Practically, this idea of templates becomes extremely important in planning the right content for your brand. If you can use these templates to identify certain trends appearing for brands similar to your own, you can create the content Google wants to show.
Case studies and analysis
To help articulate this point, I want to share a few case studies.
Case study #1: The not-for-profit president that seems unfavorable
Take, for example, a client we had in the not-for-profit industry. He was the president of an organization and notable enough to have a Wikipedia profile, as did all of his competitors. His corporate site and social profiles were ranking relatively consistently with everyone else, and he authored content regularly. However, he had a disproportionate amount of media coverage about him compared to his competitors, causing negative content to rank prominently.
What became clear was that all the authored content was on his corporate sites, as opposed to a leading industry publication. Content creation was happening, but it was being put in the wrong place. According to the data, someone like this individual should be generating content on reputable industry publications.
Result: We worked to migrate some of his content to relevant publications. With a few relevant links, it began ranking within a few weeks.
Case study #2: The CEO gets all the news!
Another example was the CEO of an asset management company who had a disproportionate amount of news content appearing about them, some of which was negative. This caused frequent changes to the search results for the individual’s name and a lack of branding around their name.
When you examine the results closer, you notice that on average, the CEO of a company like this would have two non-owned, executive-style profiles on sites like Forbes, Bloomberg, or Fortune.
Result: This individual was missing from notable lists, specifically the Forbes billionaire list. Working with the communications team, he was included in the list, displacing some of the negative content.
Case study #3: The need for more ownership
The final example I’ll offer was of a client who had been trying to brand themselves through the use of content, blogging, press releases, and other similar information.
The biggest problem they had? They already had a nice amount of “ownership” within their search results. That means they had full and total control over half of the results appearing. Based on the peer analysis, it was going to be highly unlikely that they’d get more than that.
However, when we ran a frequency analysis, we noticed that every single one of their competitors has a GuideStar profile appearing.
The only differentiator between our client and their competitors was the level of their profile, which is earned by completing it. They were at silver, while everyone else had gold status (Note: there’s some speculation about the level of status).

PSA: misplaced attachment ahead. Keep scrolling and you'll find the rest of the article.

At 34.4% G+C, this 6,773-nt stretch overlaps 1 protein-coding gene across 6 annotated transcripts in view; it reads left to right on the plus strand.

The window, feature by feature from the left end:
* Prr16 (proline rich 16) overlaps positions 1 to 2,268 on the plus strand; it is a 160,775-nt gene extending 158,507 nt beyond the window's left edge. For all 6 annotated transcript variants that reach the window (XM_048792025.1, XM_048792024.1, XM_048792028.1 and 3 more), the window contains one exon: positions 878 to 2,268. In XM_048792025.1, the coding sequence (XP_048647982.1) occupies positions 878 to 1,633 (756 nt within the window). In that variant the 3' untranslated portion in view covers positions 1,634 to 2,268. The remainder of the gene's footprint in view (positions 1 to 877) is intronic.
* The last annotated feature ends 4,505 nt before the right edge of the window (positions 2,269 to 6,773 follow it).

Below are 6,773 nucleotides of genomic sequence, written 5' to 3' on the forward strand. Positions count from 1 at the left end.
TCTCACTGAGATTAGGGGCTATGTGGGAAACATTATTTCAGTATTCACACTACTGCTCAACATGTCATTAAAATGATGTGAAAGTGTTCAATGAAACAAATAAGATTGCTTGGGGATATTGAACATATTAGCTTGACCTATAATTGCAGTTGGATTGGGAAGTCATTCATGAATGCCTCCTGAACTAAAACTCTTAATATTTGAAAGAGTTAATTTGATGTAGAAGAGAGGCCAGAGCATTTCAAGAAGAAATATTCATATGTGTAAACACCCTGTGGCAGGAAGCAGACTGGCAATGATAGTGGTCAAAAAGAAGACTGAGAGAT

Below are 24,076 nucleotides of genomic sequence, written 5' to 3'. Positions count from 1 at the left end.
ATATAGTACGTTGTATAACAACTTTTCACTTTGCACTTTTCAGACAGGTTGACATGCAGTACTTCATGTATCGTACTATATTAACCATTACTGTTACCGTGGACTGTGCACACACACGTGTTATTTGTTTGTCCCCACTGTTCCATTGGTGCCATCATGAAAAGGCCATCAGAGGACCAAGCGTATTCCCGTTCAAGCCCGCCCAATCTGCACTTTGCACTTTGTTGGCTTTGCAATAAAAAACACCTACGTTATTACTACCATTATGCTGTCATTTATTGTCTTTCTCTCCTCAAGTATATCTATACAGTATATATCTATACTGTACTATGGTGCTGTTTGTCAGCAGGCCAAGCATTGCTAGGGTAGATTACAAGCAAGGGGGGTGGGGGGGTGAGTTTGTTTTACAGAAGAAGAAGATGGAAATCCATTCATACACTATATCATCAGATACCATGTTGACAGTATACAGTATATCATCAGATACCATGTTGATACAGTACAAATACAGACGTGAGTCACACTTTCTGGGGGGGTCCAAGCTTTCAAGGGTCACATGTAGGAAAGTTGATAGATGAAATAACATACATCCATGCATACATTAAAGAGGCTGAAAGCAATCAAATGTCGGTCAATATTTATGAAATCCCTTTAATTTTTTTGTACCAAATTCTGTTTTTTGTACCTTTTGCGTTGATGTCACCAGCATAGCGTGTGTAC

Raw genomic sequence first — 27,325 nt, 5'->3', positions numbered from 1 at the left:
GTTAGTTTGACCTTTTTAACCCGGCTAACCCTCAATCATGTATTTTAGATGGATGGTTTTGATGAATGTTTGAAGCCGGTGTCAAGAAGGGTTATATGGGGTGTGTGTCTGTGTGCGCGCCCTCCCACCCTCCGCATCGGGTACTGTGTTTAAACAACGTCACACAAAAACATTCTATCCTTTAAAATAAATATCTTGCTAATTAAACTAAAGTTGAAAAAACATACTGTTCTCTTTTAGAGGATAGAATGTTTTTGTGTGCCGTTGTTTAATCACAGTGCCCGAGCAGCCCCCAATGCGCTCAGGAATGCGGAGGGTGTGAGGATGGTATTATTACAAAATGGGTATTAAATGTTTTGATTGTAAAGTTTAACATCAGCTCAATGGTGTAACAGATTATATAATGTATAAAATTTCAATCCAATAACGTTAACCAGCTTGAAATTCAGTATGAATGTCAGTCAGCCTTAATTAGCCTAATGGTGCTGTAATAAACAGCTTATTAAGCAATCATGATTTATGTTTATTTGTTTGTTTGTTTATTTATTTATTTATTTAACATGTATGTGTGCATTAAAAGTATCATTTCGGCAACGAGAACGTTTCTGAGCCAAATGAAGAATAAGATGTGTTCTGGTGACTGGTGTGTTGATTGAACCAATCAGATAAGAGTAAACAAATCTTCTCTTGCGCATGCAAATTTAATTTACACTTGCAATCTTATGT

Once we helped them build up their profile to gold, we added a few easily-attainable and relevant links pointing to the profile. Easy ones, like from their corporate website. It doesn’t get more legit than that.
Result: Within a matter of weeks, we saw the profile ranking at the bottom of page 1, displacing negative content about the brand.
Practically using this information
At the end of the day, Google is nothing more than an organized system. We sometimes give it too much credit because it happens to be REALLY good at understanding what we want and mean. But this is based on an organized understanding of how we (all humans that use Google) use the search engine.
Not all content can rank for all types of queries. Just because a certain result appears for one query doesn’t mean that another will; randomly creating a bunch of profiles is not going the solution. For example, if you happen to be one of the 200 richest Americans in the world, Pinterest is not likely to rank for you. (It appears for 3 of them on page 2: Randa Williams, Milane Frantz, and H. Ross Perot Sr).
Using historical and competitor analysis, understanding what type of content is frequently appearing will give you tremendous insight into the kind of content you should be building to fit into the template Google has built for your brand.
One final note
The only loose end in this process is the thought that you’re now “stuck” in a template. Once Google perceives you a certain way, is that it? Are you stuck? Can the CEO who loves arts and crafts convince Google that Pinterest should rank prominently for queries with their name?
There is some subjectivity to this, to be sure, but the entire process above is by far the path of least resistance. This is the content Google wants to show for queries about you or your brand, based on trends of others in your industry.
If you create an experience on that network that’s highly popular, engaging, and something in which you invest a lot of time and effort, I think it’s fair to say that it could change how search engines classify you. But convincing someone to blog or use social media when it’s not something they’ll do aggressively or passionately usually doesn’t end well. Most people have these profiles, but that doesn’t mean they actively use them.
These templates exist because of the type of information that typically shows for these queries. It’s low-hanging fruit. If you have info that doesn’t make sense for who you are, it likely won’t appear right away without really hard work.
Work with the algorithm and make sense of which content it’s clear that the search engine wants to show. If you create that content, it will rank.
Sign up for The Moz Top 10, a semimonthly mailer updating you on the top ten hottest pieces of SEO news, tips, and rad links uncovered by the Moz team. Think of it as your exclusive digest of stuff you don’t have time to hunt down but want to read!